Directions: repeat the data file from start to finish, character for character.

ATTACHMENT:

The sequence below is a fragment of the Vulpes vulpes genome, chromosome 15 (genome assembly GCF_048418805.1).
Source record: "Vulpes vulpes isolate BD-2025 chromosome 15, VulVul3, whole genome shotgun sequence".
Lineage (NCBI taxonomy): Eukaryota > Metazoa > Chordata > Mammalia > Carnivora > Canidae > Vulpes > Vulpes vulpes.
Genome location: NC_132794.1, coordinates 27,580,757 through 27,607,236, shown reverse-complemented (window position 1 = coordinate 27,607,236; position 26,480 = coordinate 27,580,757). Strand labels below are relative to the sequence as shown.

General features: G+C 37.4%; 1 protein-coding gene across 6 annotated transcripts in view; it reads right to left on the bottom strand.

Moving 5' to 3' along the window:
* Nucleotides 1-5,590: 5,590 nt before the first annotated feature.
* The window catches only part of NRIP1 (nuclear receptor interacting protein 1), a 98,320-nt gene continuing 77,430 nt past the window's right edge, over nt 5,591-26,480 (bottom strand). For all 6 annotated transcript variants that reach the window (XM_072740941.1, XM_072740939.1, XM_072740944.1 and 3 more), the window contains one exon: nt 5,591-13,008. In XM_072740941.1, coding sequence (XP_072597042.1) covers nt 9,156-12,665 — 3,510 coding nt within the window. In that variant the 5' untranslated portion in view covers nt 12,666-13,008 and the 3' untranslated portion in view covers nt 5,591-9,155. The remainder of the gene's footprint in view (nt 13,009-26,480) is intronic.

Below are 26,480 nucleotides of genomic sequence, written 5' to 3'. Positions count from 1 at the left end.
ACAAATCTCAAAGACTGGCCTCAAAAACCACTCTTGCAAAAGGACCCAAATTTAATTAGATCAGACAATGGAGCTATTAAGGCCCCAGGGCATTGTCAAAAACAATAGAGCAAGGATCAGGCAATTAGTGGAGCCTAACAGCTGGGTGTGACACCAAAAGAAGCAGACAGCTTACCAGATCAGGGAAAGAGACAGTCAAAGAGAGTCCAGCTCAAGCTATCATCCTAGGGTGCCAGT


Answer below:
The sequence below is a fragment of the Vulpes vulpes genome, chromosome 15 (genome assembly GCF_048418805.1).
Source record: "Vulpes vulpes isolate BD-2025 chromosome 15, VulVul3, whole genome shotgun sequence".
Lineage (NCBI taxonomy): Eukaryota > Metazoa > Chordata > Mammalia > Carnivora > Canidae > Vulpes > Vulpes vulpes.
Genome location: NC_132794.1, coordinates 27,580,757 through 27,607,236, shown reverse-complemented (window position 1 = coordinate 27,607,236; position 26,480 = coordinate 27,580,757). Strand labels below are relative to the sequence as shown.

General features: G+C 37.4%; 1 protein-coding gene across 6 annotated transcripts in view; it reads right to left on the bottom strand.

Moving 5' to 3' along the window:
* Nucleotides 1-5,590: 5,590 nt before the first annotated feature.
* The window catches only part of NRIP1 (nuclear receptor interacting protein 1), a 98,320-nt gene continuing 77,430 nt past the window's right edge, over nt 5,591-26,480 (bottom strand). For all 6 annotated transcript variants that reach the window (XM_072740941.1, XM_072740939.1, XM_072740944.1 and 3 more), the window contains one exon: nt 5,591-13,008. In XM_072740941.1, coding sequence (XP_072597042.1) covers nt 9,156-12,665 — 3,510 coding nt within the window. In that variant the 5' untranslated portion in view covers nt 12,666-13,008 and the 3' untranslated portion in view covers nt 5,591-9,155. The remainder of the gene's footprint in view (nt 13,009-26,480) is intronic.

Below are 26,480 nucleotides of genomic sequence, written 5' to 3'. Positions count from 1 at the left end.
ACAAATCTCAAAGACTGGCCTCAAAAACCACTCTTGCAAAAGGACCCAAATTTAATTAGATCAGACAATGGAGCTATTAAGGCCCCAGGGCATTGTCAAAAACAATAGAGCAAGGATCAGGCAATTAGTGGAGCCTAACAGCTGGGTGTGACACCAAAAGAAGCAGACAGCTTACCAGATCAGGGAAAGAGACAGTCAAAGAGAGTCCAGCTCAAGCTATCATCCTAGGGTGCCAGT